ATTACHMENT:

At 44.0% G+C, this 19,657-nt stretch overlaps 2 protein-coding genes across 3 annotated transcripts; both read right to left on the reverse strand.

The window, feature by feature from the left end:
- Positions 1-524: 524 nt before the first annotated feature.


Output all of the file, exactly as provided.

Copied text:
At 44.0% G+C, this 19,657-nt stretch overlaps 2 protein-coding genes across 3 annotated transcripts; both read right to left on the reverse strand.

The window, feature by feature from the left end:
- Positions 1-524: 524 nt before the first annotated feature.